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If our ministers were to take a test on the art & science of policy making, many would fail.

Drafting effective policies is a key task of a minister. Good policies fairly implemented are better than bad policies well implemented. Policy making is a science where methods, tools, & processes can be used to engage stakeholders, gather stated & unstated needs, do cost-benefit analyses etc. It is also an art of making compromises, balancing needs of various parties, negotiating, persuading, selling ideas etc.


Lets look at two recent examples.

  1. The seedy affair

Monsanto is the dominant supplier of genetically modified Bt cotton seed technology in India. Sometime back, Indian seed companies (who buy & incorporate Monsanto’s technology into the seeds they produce & sell) and the government questioned whether Monsanto was abusing its dominant market presence by charging high fees for its technology, which ultimately may affect cotton farmers who buy the seeds. Over a series of government interventions, the ultimate selling price of the cotton seeds were brought down, thereby squeezing the margins of both the seed companies & Monsanto.

The govt intervened again to reduce Monsanto’s technology fees to lower than what was contractually agreed between Monsanto & the Indian seed companies. All concerned parties cried foul and went to court. Recently, the govt intervened again to further reduce Monsanto’s tech fees and also changed the tech licensing policy. Indian seed companies seemed satisfied. Farmers were happy getting seeds at lower prices. Govt felt victorious in the battle against necessary-but-evil foreign technology. Then, Monsanto and the agri biotech lobby fought back. In a hasty retreat, the govt stepped back, put the policy on hold, and has now called for a public consultation on the policy.

In this whole affair, spread over many months, many other questions have risen. Is this tech good for Indian farmers? Should govt control prices or let free markets reign? How can it protect the interests of all concerned parties?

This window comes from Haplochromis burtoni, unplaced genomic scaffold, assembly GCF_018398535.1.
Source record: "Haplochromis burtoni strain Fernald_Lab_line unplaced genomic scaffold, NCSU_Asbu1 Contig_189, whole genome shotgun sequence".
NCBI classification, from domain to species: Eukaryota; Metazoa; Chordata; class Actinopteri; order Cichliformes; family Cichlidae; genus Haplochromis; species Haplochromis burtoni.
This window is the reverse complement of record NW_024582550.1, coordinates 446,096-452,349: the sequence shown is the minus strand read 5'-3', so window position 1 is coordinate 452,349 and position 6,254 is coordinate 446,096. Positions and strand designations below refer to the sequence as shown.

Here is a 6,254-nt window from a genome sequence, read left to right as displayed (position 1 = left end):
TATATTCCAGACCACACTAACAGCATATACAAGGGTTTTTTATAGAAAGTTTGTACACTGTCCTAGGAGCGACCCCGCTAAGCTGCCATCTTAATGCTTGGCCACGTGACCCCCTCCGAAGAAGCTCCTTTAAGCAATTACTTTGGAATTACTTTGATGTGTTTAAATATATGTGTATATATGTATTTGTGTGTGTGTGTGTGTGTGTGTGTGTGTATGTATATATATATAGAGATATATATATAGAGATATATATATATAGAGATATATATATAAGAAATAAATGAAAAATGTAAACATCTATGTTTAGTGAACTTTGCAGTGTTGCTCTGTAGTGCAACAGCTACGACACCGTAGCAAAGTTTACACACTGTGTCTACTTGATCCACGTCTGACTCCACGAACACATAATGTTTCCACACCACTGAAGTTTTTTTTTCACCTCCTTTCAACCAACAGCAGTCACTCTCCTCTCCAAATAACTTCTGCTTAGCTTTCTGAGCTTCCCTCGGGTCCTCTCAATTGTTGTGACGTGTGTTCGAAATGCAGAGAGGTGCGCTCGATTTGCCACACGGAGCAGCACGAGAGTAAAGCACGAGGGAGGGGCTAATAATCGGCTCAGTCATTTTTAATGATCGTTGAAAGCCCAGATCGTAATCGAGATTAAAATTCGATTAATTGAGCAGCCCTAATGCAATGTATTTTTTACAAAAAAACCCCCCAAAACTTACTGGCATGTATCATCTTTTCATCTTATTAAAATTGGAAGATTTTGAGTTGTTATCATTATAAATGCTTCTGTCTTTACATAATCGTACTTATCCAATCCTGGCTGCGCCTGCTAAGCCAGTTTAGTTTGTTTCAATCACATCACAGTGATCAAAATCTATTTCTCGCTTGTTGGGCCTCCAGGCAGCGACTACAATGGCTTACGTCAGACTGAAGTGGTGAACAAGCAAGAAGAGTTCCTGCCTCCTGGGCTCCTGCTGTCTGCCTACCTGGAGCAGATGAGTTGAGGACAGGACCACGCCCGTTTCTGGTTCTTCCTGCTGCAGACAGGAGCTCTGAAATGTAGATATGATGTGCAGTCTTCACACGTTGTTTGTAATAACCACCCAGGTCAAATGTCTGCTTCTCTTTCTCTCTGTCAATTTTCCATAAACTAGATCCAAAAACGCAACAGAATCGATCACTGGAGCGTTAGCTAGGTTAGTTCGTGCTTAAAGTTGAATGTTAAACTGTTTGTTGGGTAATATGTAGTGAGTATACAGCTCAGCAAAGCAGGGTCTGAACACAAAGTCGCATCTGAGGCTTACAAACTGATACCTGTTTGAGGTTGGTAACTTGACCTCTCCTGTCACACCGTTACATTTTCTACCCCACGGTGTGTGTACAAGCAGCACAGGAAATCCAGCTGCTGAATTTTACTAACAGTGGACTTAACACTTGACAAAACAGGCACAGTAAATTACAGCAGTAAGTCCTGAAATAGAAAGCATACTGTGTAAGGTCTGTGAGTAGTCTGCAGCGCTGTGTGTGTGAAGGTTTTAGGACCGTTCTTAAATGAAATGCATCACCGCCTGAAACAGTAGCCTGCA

The key takeaway is how remarkably poor the thinking behind the policy has been. The arbitrary announcements, flip-flops, aggrieved parties in courts etc. – all these show the policy was not well thought out and drafted in the first instance, and even subsequently, given this imbroglio has been going on for months.

2. Questionable UDAY

Uday is the scheme announced by the Ministry of Power to enable the financial turnaround of Power Distribution Companies (DISCOMs)

DISCOMs in the country have accumulated losses of approximately Rs. 3.8 lakh crore and outstanding debt of approximately Rs. 4.3 lakh crore (as on March, 2015). Most of them supply power to homes, offices & factories at prices lower than cost. Operational & technical inefficiencies, irrational subsidies, government interference on pricing, etc. have bled the DISCOMs for decades. Many past efforts to make the DISCOMs financially sustainable have failed. Uday is a fresh new effort.

To fulfill the government’s vision of 24*7 Power For All, Uday largely relies on tech upgrades to improve operational efficiencies and the states taking over the debt of the DISCOMs. However, it is silent on key issues like the need to rationalize power pricing & subsidies, and privatization of power distribution. Unless the DISCOMs have the freedom to price electricity in a financial sustainable way with no government or political interference, the situation is likely to repeat itself.

In both the above 2 examples, we don’t have to reinvent the wheel. We can learn from the successes & failures of other countries. Our ministers have to just look around, think, adapt existing good practices to our needs, and also add their own fresh ideas to the policies they draft.

Why don’t they do it?